It’s unsubtle, unoriginal and overproduced, but I love Paul Weller’s “Sunflower.” Honestly, I’m not sure if I could really explain why, beyond the fact that I always find myself singing along to the chorus, and that I like the way it sounds – by which I mean, the actual sound of the instruments, the gruffness of the guitar at points, the thud of the drums in the chorus, the way the flute sounds and producer Brendan Lynch’s random beeps – but it’s a song that I always find creeping up on me when I hear it, overpowering my intent to sneer because it so blatantly rips off not just one, but two of Weller’s major influences during this period of his career. I mean, anyone with a passing similarity with the Beatles will think that “Dear Prudence” lives on in the draped guitar of this song –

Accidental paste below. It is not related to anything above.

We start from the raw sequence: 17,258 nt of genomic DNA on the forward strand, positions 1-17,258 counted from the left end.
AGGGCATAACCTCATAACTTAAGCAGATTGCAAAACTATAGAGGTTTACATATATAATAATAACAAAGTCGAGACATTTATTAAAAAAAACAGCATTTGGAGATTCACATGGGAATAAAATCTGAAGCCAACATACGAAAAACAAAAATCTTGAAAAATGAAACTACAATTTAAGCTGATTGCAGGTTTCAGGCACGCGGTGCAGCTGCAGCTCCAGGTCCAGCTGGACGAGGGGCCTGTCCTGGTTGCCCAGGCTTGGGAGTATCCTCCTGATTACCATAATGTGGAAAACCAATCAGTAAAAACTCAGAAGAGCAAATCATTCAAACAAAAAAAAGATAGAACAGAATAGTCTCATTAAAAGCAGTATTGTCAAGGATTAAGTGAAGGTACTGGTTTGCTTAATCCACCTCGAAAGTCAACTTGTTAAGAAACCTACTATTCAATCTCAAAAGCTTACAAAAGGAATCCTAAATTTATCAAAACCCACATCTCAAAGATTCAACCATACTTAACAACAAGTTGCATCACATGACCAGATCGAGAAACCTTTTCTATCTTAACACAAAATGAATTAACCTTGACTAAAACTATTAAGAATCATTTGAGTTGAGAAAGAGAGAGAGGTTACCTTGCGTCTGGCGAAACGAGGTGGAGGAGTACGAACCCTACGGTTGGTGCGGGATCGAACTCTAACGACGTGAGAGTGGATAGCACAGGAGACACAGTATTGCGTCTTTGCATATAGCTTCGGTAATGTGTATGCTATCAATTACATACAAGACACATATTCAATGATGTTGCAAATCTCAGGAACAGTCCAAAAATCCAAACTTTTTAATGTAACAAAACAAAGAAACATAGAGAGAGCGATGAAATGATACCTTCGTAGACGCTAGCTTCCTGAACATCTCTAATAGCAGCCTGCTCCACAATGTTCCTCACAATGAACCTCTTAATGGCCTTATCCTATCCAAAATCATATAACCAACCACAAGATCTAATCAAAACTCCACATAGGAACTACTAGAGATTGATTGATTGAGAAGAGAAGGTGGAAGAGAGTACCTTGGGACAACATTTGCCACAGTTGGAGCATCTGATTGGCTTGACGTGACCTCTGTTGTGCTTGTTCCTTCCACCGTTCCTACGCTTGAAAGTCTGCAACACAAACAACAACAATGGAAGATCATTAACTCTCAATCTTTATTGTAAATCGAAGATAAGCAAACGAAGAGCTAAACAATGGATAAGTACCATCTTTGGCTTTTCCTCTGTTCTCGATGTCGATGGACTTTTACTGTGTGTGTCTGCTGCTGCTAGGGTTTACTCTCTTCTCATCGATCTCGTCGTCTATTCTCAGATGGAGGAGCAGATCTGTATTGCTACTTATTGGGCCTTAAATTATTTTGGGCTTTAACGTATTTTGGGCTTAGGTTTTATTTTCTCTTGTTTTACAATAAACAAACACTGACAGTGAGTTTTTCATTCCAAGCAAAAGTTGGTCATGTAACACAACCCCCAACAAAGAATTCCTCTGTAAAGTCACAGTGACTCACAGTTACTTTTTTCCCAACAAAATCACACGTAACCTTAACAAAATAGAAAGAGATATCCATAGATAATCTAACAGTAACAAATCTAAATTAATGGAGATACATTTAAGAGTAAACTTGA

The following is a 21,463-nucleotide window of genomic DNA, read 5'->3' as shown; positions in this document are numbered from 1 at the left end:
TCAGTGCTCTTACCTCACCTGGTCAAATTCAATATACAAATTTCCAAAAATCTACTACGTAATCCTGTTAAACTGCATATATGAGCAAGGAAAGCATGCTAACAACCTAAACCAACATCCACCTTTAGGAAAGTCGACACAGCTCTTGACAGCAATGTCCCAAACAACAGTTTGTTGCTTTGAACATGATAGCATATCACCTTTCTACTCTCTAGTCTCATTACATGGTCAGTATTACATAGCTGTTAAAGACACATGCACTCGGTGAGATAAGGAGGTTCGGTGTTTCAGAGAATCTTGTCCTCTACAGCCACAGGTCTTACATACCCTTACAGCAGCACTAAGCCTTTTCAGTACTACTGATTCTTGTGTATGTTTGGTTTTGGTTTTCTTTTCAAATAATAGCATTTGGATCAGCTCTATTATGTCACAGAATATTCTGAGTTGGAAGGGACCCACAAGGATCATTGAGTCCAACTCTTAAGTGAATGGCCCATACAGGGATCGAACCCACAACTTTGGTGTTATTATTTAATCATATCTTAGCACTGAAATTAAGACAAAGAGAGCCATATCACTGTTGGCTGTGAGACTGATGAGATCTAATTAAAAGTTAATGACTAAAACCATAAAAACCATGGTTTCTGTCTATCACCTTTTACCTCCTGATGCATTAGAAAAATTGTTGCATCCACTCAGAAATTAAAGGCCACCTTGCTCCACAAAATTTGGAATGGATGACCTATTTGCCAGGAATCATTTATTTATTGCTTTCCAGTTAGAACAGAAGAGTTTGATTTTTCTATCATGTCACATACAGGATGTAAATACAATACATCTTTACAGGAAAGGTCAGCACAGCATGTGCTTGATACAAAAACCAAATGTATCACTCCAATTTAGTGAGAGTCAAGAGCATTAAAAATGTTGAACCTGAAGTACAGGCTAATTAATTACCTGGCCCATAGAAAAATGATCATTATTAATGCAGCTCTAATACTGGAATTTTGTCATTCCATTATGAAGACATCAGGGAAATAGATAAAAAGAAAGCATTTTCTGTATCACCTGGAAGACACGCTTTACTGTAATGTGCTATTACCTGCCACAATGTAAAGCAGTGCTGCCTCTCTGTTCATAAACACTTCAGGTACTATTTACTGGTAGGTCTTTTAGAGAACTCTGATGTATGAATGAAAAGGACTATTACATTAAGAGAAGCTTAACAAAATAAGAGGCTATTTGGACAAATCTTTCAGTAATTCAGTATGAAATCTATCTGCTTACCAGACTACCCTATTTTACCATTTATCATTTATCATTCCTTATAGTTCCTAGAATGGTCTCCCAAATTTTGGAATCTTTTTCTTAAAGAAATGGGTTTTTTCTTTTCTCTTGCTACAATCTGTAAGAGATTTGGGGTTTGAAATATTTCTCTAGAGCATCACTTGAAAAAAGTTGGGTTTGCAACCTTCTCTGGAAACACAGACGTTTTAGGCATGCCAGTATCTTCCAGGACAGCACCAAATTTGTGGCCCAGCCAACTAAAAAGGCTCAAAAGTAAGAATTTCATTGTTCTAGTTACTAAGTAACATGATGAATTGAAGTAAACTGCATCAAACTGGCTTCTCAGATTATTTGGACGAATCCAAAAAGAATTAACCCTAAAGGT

– and, it does, I guess, but really, the guitar really comes from ELO’s “10538 Overture,” which took “Dear Prudence” and made it a little heavier. I mean, listen to that riff:
It’s a riff so nice that Weller used it again on his next album, even more shamelessly:
Suuuuuure you’re the changing man, Paul (I still love that video, though).